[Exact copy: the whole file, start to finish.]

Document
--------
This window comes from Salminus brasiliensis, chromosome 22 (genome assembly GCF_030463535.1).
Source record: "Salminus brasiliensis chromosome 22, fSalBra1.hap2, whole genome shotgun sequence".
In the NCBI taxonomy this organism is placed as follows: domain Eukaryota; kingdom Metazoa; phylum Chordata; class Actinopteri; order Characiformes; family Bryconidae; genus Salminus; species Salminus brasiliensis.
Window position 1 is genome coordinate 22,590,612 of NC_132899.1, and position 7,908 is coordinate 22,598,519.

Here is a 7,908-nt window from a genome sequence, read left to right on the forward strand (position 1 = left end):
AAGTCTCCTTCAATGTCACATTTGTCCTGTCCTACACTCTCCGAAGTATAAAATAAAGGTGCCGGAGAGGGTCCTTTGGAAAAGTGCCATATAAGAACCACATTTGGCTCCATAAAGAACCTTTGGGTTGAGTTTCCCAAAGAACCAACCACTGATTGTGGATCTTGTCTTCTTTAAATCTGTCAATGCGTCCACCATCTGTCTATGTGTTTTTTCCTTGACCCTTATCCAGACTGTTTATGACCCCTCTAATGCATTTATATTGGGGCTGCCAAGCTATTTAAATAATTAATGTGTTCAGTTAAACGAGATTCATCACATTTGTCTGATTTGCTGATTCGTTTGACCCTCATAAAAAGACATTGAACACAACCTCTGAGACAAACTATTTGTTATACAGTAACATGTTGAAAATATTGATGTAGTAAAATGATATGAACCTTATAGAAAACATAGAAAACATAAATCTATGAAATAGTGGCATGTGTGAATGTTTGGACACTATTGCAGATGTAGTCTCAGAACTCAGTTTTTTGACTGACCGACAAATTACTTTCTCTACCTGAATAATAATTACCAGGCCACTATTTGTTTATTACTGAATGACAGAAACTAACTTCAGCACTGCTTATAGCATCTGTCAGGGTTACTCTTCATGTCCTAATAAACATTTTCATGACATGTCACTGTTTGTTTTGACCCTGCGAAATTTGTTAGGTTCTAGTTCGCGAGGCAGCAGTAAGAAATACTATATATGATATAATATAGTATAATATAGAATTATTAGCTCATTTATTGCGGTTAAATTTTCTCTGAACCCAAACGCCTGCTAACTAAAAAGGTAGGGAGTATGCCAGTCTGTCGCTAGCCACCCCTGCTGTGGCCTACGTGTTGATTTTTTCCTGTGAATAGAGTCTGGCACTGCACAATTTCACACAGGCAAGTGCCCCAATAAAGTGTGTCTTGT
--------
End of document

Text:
This window comes from Salminus brasiliensis, chromosome 22 (genome assembly GCF_030463535.1).
Source record: "Salminus brasiliensis chromosome 22, fSalBra1.hap2, whole genome shotgun sequence".
In the NCBI taxonomy this organism is placed as follows: domain Eukaryota; kingdom Metazoa; phylum Chordata; class Actinopteri; order Characiformes; family Bryconidae; genus Salminus; species Salminus brasiliensis.
Window position 1 is genome coordinate 22,590,612 of NC_132899.1, and position 7,908 is coordinate 22,598,519.

Here is a 7,908-nt window from a genome sequence, read left to right on the forward strand (position 1 = left end):
AAGTCTCCTTCAATGTCACATTTGTCCTGTCCTACACTCTCCGAAGTATAAAATAAAGGTGCCGGAGAGGGTCCTTTGGAAAAGTGCCATATAAGAACCACATTTGGCTCCATAAAGAACCTTTGGGTTGAGTTTCCCAAAGAACCAACCACTGATTGTGGATCTTGTCTTCTTTAAATCTGTCAATGCGTCCACCATCTGTCTATGTGTTTTTTCCTTGACCCTTATCCAGACTGTTTATGACCCCTCTAATGCATTTATATTGGGGCTGCCAAGCTATTTAAATAATTAATGTGTTCAGTTAAACGAGATTCATCACATTTGTCTGATTTGCTGATTCGTTTGACCCTCATAAAAAGACATTGAACACAACCTCTGAGACAAACTATTTGTTATACAGTAACATGTTGAAAATATTGATGTAGTAAAATGATATGAACCTTATAGAAAACATAGAAAACATAAATCTATGAAATAGTGGCATGTGTGAATGTTTGGACACTATTGCAGATGTAGTCTCAGAACTCAGTTTTTTGACTGACCGACAAATTACTTTCTCTACCTGAATAATAATTACCAGGCCACTATTTGTTTATTACTGAATGACAGAAACTAACTTCAGCACTGCTTATAGCATCTGTCAGGGTTACTCTTCATGTCCTAATAAACATTTTCATGACATGTCACTGTTTGTTTTGACCCTGCGAAATTTGTTAGGTTCTAGTTCGCGAGGCAGCAGTAAGAAATACTATATATGATATAATATAGTATAATATAGAATTATTAGCTCATTTATTGCGGTTAAATTTTCTCTGAACCCAAACGCCTGCTAACTAAAAAGGTAGGGAGTATGCCAGTCTGTCGCTAGCCACCCCTGCTGTGGCCTACGTGTTGATTTTTTCCTGTGAATAGAGTCTGGCACTGCACAATTTCACACAGGCAAGTGCCCCAATAAAGTGTGTCTTGT